Accusations circulating in certain media outlets that the Biden Cancer Initiative raised money for salaries and conferences but did not dispense grants are rooted in a basic misunderstanding of the organization’s purpose, asserts The Cancer Letter, an independent weekly magazine. The fact-checking website Snopes has also labeled the reporting misleading.
The controversy kicked off with an article the New York Post published based on an analysis of the nonprofit’s financial documents. Headlined “Tax filings reveal Biden cancer charity spent millions on salaries, zero on research,” it attracted the attention of Donald Trump, his former campaign manager Corey Lewandowski and Fox News anchors Laura Ingraham and Sean Hannity. The story was also shared by the Russian propaganda publication RT.
It’s true that the initiative did not dispense grants in its two-year existence.
But that’s because it was never meant to.
The Biden Cancer Initiative sought to put an end to the siloing of cancer research. It worked to support the work of the entirely different and much larger Beau Biden Cancer Moonshot, a National Cancer Institute program that President-elect Joe Biden spearheaded as vice president that continues to fund grants worth many millions of dollars each year. (The Moonshot program is named after Joe Biden’s son, who died of brain cancer in 2015.)
Indeed, the Cancer Letter suggests the similar names of the two programs may have led reporter Isabel Vincent to conflate the nonprofit Biden Cancer Initiative with the ongoing, federal Beau Biden Cancer Moonshot effort.
A Catalyst for Change
The Biden Cancer Initiative was founded in June 2017. Biden and his wife, Jill, resigned as cochairs in April 2019 to avoid a conflict of interest; the initiative halted operations in July 2019.
Biden made clear at the outset that the organization was never intended to provide funding to individuals, organizations or institutions. “It’s not so much about raising money or philanthropy—though there will be some of that—but it’s more about keeping these guys cooperating and changing the culture,” Biden said of the initiative, according to the Cancer Letter.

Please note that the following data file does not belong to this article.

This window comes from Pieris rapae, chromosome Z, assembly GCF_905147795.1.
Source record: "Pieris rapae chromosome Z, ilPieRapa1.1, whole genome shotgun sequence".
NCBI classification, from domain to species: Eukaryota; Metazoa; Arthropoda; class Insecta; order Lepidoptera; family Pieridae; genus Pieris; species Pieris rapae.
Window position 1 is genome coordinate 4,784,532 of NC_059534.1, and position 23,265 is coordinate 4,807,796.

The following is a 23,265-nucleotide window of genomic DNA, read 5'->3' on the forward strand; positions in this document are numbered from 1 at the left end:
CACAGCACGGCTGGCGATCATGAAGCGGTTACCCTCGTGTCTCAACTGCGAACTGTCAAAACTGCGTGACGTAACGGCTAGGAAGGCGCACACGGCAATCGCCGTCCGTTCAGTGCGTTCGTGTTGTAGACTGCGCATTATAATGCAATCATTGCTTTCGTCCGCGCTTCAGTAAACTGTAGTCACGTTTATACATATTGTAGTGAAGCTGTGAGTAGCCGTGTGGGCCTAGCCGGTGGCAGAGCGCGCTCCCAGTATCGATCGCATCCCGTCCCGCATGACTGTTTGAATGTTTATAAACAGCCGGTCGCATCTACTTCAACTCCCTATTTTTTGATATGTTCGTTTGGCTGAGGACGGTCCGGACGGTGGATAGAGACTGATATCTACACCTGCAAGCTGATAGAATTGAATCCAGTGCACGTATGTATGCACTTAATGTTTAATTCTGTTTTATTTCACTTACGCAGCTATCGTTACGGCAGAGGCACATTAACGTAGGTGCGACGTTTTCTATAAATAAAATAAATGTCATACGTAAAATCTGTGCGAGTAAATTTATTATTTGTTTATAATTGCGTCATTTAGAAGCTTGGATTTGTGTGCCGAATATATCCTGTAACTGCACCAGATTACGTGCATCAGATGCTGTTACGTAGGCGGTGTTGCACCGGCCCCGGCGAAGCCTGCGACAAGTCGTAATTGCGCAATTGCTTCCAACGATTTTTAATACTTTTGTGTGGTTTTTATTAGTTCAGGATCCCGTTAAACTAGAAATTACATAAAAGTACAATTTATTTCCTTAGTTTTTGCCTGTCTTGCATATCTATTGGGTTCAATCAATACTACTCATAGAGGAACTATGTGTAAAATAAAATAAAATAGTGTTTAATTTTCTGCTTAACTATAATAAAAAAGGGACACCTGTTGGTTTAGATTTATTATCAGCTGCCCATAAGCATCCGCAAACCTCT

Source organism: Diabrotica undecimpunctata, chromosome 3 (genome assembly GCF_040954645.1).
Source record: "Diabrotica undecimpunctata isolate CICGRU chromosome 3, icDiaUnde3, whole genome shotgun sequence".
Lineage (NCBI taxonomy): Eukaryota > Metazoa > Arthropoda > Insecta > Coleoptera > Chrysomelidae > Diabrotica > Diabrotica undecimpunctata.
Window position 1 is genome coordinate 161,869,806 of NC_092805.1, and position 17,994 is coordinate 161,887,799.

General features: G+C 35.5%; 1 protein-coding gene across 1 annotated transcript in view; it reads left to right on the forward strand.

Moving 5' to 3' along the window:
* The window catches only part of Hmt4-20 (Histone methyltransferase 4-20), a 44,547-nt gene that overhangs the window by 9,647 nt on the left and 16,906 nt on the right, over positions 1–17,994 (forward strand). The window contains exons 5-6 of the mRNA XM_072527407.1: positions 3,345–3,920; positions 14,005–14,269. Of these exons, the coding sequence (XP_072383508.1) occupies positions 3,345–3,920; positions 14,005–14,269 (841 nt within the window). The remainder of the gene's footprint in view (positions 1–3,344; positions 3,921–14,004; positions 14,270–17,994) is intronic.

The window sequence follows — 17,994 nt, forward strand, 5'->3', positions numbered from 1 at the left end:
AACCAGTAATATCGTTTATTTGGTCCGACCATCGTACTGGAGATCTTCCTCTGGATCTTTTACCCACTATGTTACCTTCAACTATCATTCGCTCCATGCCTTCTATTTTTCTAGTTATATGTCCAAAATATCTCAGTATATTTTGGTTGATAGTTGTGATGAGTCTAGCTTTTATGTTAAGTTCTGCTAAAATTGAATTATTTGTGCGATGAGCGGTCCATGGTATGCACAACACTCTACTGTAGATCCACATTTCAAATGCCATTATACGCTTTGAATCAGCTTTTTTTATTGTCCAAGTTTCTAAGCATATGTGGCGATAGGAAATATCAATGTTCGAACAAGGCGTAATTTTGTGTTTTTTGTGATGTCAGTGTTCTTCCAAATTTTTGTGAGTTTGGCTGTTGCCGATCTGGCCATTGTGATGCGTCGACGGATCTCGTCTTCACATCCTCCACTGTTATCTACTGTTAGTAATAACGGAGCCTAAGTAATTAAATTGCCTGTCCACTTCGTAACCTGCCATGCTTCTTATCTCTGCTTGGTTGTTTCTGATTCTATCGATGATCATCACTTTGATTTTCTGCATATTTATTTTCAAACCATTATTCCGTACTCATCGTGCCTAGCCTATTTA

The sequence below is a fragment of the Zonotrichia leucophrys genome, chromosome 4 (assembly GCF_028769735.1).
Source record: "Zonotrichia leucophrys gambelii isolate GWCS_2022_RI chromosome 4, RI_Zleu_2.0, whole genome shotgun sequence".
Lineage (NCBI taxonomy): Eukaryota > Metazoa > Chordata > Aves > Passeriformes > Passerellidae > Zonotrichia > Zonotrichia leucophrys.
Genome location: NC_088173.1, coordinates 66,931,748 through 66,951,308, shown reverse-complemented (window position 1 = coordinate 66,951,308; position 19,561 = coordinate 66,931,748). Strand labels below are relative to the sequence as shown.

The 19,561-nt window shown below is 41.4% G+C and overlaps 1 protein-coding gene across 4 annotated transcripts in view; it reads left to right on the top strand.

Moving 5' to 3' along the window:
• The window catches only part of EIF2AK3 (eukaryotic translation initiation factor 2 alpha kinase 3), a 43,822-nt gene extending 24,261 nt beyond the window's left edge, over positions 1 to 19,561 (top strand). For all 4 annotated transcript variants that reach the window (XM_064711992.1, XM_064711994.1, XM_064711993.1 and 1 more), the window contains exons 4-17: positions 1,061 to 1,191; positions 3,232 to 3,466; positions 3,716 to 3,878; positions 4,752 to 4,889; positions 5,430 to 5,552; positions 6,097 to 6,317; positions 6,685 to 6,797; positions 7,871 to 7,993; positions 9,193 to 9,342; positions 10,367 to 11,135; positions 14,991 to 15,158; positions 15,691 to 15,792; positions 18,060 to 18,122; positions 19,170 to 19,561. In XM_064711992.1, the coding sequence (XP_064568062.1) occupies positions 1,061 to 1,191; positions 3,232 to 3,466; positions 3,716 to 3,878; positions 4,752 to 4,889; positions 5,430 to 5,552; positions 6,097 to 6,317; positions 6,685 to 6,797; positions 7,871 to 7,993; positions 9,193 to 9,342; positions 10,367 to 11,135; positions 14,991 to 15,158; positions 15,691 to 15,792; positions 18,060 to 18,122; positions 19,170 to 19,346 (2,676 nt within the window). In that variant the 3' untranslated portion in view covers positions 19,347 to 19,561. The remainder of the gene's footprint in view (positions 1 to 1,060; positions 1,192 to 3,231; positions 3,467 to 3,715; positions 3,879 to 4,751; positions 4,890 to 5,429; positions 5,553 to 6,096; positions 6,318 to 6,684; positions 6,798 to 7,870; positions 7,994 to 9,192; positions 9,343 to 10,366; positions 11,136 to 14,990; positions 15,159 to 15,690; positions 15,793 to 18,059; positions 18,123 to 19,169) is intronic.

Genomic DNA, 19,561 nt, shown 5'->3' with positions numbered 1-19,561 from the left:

The distinction is clearly addressed in the FAQ section on the Biden Initiative website.
Q: Is the Biden Cancer Initiative a grant-giving organization?
No. The Biden Cancer Initiative will largely not be a grant-giving organization and will accomplish its mission through convening, connecting partners, catalyzing new actions, and providing venues to discuss progress and develop new actions and collaborations.
The Biden Initiative had begun to make progress toward those goals before it closed its doors for good. It created the Oncology Clinical Trial Information Commons, a collaboration among nine organizations to make clinical trial information more available and accessible to cancer patients. The Biden Cancer Initiative also developed nearly 60 partnerships with pharmaceutical companies, health care firms, charities and others, which pledged more than $400 million to improve cancer treatment around the world.
The Numbers at the Heart of the Controversy
During fiscal years 2017 and 2018, the organization received more than $4 million dollars in funding, of which $3,070,301—or 63.8%—went toward paying employee salaries and $799,671 was spent on organizing and holding events, such as conferences.
As for the New York Post article’s suggestion that Biden Cancer Initiative employees were potentially overpaid, the Cancer Letter reports that the Biden Initiative’s CEO, Gregory Simon, earned a salary similar to that of CEOs of other health care nonprofits. Simon earned $654,389 during his tenure as CEO, or an average of $327,194 per year. For comparison, the CEO of the Livestrong Foundation earned $348,609, and the president of the Prevent Cancer Foundation earned $352,567 in 2018.
The Future of a Moonshot
In January 2016, in his final State of the Union address, President Barack Obama announced the Cancer Moonshot, an ambitious program to accelerate cancer cures, naming Vice President Joe Biden to run the task force to turn it into a reality. Biden delivered his report in October, and in December 2016, Congress passed the 21st Century Cures Act on a bipartisan basis. The law authorized $1.8 billion over seven years for the Beau Biden Cancer Moonshot.
While the transition team for President-elect Joe Biden has not yet released specific plans related to cancer research, it is a reasonable bet that advancing that research will be a priority of the upcoming administration. As the Cancer Letter put it last week, “For the first time in U.S. history, the White House will soon be occupied by a president who has demonstrated a deep understanding of cancer research.”
To read about how Biden promised to cure cancer on the campaign trail, click here; to read about his press secretary T.J. Ducklo’s cancer journey, click here. And to read about the medical journal The Lancet Oncology endorsement of Biden, click here.